Master weaver Veranoa Hetet, a descendent of some of Aotearoa’s greatest weavers and carvers, sheds some light on common misconceptions around kākahu.
I te taha o taku matua, nō ngā hapū o Ngāti Kinohaku, Ngāti Rora (Ngāti Maniapoto) me Ngāti Turangitukua (Ngāti Tuwharetoa) ahau. Ko Rangi Hetet tōku matua.
I te taha o tōku whaea, nō Te Atiawa ki Waiwhetu ahau. Ko Erenora Puketapu-Hetet tōku whaea.
On the side of my father, I’m from the hapū Ngāti Kinohaku, Ngāti Rora and Ngāti Turangitukua. On the side of my mother, I am from Te Atiawa ki Waiwhetu. My mother and father are Erenora Puketapu-Hetet and Rangi Hetet.
I was born into a whānau of artists. My great grandmother, Dame Rangimārie Hetet, was a weaver of international renown as was her daughter (my great aunt) Diggeress Te Kanawa. Nana Rangimārie taught my mother Erenora to weave after my parents were married. My father has been a carver since the age of 17 when his people of Ngāti Tuwharetoa pulled him out of St Stephens college to learn to carve under the guidance of master carver Hone Taiapa of Ngāti Porou.
Being born to artistic parents made Māori art very much a part of my upbringing and it was very natural for them both to teach me. My mother started teaching me to weave when I was 13. Over the years she taught me raranga (basketry), whatu kākahu (garment weaving), tāniko (pattern making with weaving) and piupiu (flax garments most often seen on the hips of our kapa haka). My dad taught me kōwhaiwhai (painted ornamentation) and tukutuku (lattice-work panels). My parents are internationally renowned artists and spent their lives not only creating taonga and artworks but also teaching. They also taught me to teach, which is what I have been doing for the past 30 years. Living next door to my parents and working in the same studios as my parents ensured that weaving and other artforms were an integral part of my everyday life.
The umbrella term for garments is kākahu. Under this umbrella term sits all garments that are named differently – according to the use, where on the body it is worn, what it is decorated with. So sitting under that umbrella term kākahu are maro (the apron like garment worn around the waist), piupiu (which were traditionally worn around the shoulders ) and all forms of cloaks.
A lot of people don’t realise the incredible amount of work that goes into weaving a traditional kākahu. There are so many stages to the preparation even before the weaving of the kākahu can begin. Loads of harakeke has to be gathered, stripped and sized before the painstaking task of extracting the fibres with a mussell shell begins. The fibres are then plied on the leg (we don’t have a spinning wheel to make weaveable whenu (warp) and aho (weft) threads), washed and pounded. If the kākahu features feathers, the birds have to be plucked and the feathers readied. The weaving itself takes months and months of monotonous work with the hands.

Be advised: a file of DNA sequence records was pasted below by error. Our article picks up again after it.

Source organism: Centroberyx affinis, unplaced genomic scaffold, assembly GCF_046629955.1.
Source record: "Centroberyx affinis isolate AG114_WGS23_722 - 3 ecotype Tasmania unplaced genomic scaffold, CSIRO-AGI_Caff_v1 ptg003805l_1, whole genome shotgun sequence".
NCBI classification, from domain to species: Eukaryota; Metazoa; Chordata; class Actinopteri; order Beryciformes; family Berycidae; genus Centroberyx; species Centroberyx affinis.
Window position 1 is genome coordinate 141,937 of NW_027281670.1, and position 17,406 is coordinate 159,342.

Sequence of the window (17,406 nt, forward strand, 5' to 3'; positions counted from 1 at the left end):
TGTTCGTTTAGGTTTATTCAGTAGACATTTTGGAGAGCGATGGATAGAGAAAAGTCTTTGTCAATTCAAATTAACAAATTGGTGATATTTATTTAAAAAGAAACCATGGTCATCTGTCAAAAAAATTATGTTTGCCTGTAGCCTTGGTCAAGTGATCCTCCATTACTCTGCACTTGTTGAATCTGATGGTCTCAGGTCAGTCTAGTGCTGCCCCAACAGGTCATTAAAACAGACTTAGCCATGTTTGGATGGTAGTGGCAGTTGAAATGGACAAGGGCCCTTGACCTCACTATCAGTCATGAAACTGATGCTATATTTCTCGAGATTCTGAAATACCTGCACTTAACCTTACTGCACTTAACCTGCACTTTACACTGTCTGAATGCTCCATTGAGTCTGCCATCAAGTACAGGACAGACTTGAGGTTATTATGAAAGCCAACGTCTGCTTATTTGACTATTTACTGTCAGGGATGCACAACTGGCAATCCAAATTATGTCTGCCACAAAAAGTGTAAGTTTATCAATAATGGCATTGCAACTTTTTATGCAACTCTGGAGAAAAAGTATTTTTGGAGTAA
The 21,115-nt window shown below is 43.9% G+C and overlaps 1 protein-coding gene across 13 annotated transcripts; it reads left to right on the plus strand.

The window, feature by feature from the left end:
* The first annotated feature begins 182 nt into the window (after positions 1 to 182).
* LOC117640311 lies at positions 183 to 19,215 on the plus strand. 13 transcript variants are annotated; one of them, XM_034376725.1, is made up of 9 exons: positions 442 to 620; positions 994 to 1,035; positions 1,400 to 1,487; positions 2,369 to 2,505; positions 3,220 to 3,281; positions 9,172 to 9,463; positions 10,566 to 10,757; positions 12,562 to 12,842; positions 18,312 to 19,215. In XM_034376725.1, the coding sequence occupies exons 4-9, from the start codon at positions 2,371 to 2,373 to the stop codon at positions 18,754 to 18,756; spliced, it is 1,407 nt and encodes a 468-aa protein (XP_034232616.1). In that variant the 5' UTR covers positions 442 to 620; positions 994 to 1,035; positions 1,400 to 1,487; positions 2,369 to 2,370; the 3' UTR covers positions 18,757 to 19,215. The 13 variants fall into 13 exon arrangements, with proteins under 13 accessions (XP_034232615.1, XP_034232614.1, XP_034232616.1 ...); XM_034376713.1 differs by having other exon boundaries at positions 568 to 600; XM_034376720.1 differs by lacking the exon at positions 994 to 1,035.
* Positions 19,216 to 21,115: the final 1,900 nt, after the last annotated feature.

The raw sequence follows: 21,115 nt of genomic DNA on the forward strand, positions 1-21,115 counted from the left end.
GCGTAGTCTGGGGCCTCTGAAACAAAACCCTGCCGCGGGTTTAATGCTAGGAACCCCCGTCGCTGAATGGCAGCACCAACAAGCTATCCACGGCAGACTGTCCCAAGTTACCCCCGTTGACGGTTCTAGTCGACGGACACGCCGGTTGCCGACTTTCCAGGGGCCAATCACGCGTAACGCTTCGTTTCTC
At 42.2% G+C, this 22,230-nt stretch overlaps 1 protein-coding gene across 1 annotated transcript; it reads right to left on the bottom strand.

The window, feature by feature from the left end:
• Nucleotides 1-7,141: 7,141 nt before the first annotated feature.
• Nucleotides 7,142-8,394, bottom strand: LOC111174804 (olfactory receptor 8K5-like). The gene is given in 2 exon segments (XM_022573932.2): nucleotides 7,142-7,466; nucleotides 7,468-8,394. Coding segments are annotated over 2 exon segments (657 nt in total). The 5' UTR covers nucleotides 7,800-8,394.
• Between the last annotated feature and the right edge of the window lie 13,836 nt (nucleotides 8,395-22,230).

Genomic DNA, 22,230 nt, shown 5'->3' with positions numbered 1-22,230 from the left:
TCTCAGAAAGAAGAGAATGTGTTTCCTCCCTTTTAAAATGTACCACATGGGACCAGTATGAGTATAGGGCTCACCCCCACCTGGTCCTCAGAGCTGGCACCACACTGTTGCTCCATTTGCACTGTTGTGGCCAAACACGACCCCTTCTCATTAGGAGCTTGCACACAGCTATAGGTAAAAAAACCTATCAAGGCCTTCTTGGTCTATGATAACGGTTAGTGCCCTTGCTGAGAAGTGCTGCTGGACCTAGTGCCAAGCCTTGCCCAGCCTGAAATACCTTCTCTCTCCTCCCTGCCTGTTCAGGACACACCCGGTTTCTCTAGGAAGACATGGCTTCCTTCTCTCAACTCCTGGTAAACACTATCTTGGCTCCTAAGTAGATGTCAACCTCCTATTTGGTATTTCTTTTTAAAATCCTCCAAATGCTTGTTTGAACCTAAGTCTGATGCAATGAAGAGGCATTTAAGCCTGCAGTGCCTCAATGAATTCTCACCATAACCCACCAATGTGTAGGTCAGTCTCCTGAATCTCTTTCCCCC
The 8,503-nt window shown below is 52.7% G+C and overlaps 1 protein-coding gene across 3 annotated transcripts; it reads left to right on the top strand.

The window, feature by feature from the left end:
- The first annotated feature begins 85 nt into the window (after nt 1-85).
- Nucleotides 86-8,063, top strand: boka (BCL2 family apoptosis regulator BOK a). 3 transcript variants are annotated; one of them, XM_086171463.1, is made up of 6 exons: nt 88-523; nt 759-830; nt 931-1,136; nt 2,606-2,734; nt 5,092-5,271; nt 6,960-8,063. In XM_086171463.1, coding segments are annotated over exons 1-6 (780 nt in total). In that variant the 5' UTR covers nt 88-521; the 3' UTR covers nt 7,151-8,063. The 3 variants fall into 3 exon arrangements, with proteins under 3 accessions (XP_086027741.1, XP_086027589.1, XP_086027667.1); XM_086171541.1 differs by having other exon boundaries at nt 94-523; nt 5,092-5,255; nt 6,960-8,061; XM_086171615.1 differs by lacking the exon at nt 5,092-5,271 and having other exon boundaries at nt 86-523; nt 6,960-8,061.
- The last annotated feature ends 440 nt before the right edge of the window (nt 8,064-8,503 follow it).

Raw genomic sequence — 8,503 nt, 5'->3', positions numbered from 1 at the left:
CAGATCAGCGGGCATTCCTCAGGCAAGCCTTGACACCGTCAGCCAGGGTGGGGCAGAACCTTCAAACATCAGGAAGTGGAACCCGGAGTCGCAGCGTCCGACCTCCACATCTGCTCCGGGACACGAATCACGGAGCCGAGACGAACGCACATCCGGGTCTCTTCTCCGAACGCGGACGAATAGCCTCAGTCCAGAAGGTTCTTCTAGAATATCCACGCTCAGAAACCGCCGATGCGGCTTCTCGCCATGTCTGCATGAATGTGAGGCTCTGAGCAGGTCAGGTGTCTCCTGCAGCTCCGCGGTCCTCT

Nowadays people are increasingly creating contemporary garments using cottons or using fabric with strips of feathers sewn on with a sewing machine – a situation which helps blunt awareness of how kākahu are created in the traditional way. Some people now think that kākahu can be created in a week.
I am not sure at which point in our history the umbrella term changed from kākahu to korowai. The word korowai is misused and thrown about to speak of all cloaks. A korowai is a specific type of kākahu that quite simply features hukahuka (tassles). It can also feature feathers and tāniko, but unless it features hukahuka it is not a korowai.
Pictured are true korowai.
This is a korowai woven by my great grandmother Rangimārie Hetet for her eldest child – my grandfather. It took her nine months of her life. Hand woven from muka, hukahuka and spotted kiwi feathers. It is the ultimate example of a korowai:
Muka is the fibre traditionally used to weave kākahu. The weaving technique is ‘whatu’. Very simple but very monotonous. Every little = you see is a stitch made by hand:
A kahukiwi woven by my mum, Erenora Puketapu-Hetet made with spotted kiwi, brown kiwi, pūkeko, takahe, weka, kererū, kākā and kea feathers:
Mum requested it be worn as it ‘is a living art’ – not just to be held in collection vaults. It is worn by visiting dignitaries. Here it is being worn by Prince William, Dr. Santo Versace and Major General Peter Kelly:
My mum Erenora wearing the kaitaka that belonged to her tipuna Ruhia Porutu. A kaitaka is a finely woven kākahu with no adornment, and has tāniko on one or more sides. It is the ultimate a weaver can produce as the weaving cannot be hidden by feathers – the work is laid bare:
This is ‘Pouhine’. I designed her based on a kaitaka huaki – two kaitaka joined together to create a single kākahu. She is awarded, temporarily, to the Kiwibank New Zealander of the Year. Every year she finds herself wrapped around the shoulders of a new great New Zealander:
Here is the inside of one of my kākahu, not often seen. I show it to you now and stand with the hands of six generations of weavers in my family holding me up. Thanks for sharing today with me. Ngā mihi ki a koutou katoa.
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